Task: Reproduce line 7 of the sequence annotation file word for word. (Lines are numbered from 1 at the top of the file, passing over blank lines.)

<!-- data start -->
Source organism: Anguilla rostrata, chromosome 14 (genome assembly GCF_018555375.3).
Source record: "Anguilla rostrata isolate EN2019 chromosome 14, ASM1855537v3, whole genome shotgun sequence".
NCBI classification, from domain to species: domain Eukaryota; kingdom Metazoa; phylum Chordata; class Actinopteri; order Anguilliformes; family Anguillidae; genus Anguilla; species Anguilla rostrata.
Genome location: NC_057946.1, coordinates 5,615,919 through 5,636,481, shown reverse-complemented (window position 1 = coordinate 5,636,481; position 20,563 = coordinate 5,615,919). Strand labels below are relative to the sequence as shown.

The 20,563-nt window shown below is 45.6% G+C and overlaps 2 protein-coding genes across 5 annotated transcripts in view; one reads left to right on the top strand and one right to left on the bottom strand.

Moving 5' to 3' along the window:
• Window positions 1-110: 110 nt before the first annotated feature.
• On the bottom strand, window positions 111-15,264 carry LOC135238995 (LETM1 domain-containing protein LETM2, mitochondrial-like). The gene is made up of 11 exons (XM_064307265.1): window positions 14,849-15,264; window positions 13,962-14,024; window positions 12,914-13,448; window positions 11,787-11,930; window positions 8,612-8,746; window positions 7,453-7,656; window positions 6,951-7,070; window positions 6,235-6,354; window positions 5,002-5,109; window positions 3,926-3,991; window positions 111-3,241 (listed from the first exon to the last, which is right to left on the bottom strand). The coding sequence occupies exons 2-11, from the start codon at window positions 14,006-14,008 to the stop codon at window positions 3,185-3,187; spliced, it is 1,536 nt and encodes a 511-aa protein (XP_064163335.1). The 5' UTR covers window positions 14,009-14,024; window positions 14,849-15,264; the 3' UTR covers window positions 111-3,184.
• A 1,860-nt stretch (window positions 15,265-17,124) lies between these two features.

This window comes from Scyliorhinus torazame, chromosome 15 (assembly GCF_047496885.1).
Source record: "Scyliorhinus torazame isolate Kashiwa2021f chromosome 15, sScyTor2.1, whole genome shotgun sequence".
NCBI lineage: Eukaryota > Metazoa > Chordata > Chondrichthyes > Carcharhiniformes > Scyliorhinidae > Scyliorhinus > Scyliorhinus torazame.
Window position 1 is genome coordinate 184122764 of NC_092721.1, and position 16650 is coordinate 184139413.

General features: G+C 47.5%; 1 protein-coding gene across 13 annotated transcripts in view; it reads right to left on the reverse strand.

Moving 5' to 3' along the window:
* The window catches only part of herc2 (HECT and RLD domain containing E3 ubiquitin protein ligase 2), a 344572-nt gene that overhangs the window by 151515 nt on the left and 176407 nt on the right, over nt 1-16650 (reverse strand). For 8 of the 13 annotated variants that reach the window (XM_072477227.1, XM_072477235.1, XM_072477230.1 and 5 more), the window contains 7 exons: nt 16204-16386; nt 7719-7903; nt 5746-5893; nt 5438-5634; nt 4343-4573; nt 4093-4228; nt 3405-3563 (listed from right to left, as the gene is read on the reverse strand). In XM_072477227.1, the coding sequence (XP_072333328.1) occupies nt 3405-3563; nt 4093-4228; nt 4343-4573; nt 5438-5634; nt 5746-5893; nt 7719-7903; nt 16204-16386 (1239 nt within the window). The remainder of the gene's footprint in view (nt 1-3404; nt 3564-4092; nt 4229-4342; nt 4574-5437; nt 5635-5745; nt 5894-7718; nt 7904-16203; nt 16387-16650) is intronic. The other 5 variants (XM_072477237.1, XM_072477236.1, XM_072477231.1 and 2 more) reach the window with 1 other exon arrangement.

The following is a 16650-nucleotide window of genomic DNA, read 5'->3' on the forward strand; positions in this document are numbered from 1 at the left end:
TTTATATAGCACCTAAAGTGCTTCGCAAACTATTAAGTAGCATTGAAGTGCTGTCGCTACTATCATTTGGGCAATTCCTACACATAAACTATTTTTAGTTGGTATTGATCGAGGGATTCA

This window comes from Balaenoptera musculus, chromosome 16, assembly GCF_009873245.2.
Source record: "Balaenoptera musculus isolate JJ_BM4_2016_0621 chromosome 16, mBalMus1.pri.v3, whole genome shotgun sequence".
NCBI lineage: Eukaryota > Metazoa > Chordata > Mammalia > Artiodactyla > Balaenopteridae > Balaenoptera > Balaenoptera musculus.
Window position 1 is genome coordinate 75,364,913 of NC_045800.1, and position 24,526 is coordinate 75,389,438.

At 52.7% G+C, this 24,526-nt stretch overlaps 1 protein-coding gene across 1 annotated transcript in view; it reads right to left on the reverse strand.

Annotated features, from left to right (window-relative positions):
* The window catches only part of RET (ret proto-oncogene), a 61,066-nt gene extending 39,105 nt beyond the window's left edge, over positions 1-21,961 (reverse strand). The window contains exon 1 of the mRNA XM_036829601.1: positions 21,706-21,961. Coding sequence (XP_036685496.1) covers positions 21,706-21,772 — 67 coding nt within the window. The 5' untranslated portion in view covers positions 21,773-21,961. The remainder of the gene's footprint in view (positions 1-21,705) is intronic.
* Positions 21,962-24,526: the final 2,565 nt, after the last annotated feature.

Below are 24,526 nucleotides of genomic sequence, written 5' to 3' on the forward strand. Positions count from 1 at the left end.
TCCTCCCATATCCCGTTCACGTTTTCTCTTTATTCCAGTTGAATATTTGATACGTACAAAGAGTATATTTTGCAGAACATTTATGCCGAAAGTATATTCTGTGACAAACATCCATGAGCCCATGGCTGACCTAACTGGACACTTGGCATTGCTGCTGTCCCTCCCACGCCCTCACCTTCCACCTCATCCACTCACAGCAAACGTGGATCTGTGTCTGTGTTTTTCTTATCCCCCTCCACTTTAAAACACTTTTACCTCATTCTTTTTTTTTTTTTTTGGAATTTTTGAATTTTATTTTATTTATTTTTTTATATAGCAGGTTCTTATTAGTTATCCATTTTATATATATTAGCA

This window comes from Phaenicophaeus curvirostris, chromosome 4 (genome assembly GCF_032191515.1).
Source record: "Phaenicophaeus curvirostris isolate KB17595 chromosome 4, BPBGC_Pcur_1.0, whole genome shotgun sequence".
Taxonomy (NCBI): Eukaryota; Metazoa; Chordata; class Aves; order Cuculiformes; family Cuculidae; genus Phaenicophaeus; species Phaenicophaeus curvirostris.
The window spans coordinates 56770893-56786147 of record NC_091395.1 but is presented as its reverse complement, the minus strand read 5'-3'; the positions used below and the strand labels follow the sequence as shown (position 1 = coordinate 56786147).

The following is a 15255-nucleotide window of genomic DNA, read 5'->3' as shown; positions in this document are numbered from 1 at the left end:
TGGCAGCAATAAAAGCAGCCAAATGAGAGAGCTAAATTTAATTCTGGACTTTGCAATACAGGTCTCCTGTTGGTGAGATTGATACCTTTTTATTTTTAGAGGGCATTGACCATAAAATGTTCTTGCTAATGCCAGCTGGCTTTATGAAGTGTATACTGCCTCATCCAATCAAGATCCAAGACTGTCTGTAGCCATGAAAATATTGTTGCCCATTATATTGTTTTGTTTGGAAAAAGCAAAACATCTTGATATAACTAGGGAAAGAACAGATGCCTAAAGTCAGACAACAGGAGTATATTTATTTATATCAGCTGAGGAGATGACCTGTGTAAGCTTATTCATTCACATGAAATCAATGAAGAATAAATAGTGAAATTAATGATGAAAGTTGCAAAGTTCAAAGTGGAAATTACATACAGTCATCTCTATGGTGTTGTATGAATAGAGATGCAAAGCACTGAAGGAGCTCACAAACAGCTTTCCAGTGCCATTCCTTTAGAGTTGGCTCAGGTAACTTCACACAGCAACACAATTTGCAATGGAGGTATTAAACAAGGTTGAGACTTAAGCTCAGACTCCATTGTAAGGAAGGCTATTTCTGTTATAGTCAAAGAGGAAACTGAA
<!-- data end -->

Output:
• Window positions 1-110: 110 nt before the first annotated feature.